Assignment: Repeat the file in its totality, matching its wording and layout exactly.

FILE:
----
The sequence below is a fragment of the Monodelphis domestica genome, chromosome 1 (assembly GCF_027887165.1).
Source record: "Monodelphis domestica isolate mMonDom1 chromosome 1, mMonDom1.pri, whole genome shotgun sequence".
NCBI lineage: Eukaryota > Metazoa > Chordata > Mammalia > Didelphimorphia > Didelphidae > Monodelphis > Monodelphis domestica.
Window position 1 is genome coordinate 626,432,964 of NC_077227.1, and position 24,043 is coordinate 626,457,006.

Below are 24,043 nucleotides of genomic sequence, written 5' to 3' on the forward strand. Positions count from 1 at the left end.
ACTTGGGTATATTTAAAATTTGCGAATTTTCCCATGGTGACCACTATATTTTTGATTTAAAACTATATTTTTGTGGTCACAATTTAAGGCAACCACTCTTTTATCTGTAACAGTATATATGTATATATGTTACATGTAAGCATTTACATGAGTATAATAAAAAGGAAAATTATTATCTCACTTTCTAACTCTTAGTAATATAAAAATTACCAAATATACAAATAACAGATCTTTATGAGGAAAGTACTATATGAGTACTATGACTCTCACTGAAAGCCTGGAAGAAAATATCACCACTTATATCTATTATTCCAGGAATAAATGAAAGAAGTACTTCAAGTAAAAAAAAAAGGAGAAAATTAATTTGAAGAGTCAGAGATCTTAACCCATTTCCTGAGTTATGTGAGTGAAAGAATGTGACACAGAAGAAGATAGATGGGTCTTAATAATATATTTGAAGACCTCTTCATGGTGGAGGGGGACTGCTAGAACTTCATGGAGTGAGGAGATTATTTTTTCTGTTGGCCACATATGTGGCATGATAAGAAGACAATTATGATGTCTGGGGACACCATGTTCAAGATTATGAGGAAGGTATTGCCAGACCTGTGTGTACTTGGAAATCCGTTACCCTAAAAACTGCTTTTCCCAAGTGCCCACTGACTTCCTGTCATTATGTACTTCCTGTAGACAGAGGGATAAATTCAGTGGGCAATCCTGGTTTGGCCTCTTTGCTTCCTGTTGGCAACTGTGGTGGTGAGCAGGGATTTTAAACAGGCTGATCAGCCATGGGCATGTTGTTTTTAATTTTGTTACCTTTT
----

The sequence below is a fragment of the Monodelphis domestica genome, chromosome 1 (assembly GCF_027887165.1).
Source record: "Monodelphis domestica isolate mMonDom1 chromosome 1, mMonDom1.pri, whole genome shotgun sequence".
NCBI lineage: Eukaryota > Metazoa > Chordata > Mammalia > Didelphimorphia > Didelphidae > Monodelphis > Monodelphis domestica.
Window position 1 is genome coordinate 626,432,964 of NC_077227.1, and position 24,043 is coordinate 626,457,006.

Below are 24,043 nucleotides of genomic sequence, written 5' to 3' on the forward strand. Positions count from 1 at the left end.
ACTTGGGTATATTTAAAATTTGCGAATTTTCCCATGGTGACCACTATATTTTTGATTTAAAACTATATTTTTGTGGTCACAATTTAAGGCAACCACTCTTTTATCTGTAACAGTATATATGTATATATGTTACATGTAAGCATTTACATGAGTATAATAAAAAGGAAAATTATTATCTCACTTTCTAACTCTTAGTAATATAAAAATTACCAAATATACAAATAACAGATCTTTATGAGGAAAGTACTATATGAGTACTATGACTCTCACTGAAAGCCTGGAAGAAAATATCACCACTTATATCTATTATTCCAGGAATAAATGAAAGAAGTACTTCAAGTAAAAAAAAAAGGAGAAAATTAATTTGAAGAGTCAGAGATCTTAACCCATTTCCTGAGTTATGTGAGTGAAAGAATGTGACACAGAAGAAGATAGATGGGTCTTAATAATATATTTGAAGACCTCTTCATGGTGGAGGGGGACTGCTAGAACTTCATGGAGTGAGGAGATTATTTTTTCTGTTGGCCACATATGTGGCATGATAAGAAGACAATTATGATGTCTGGGGACACCATGTTCAAGATTATGAGGAAGGTATTGCCAGACCTGTGTGTACTTGGAAATCCGTTACCCTAAAAACTGCTTTTCCCAAGTGCCCACTGACTTCCTGTCATTATGTACTTCCTGTAGACAGAGGGATAAATTCAGTGGGCAATCCTGGTTTGGCCTCTTTGCTTCCTGTTGGCAACTGTGGTGGTGAGCAGGGATTTTAAACAGGCTGATCAGCCATGGGCATGTTGTTTTTAATTTTGTTACCTTTT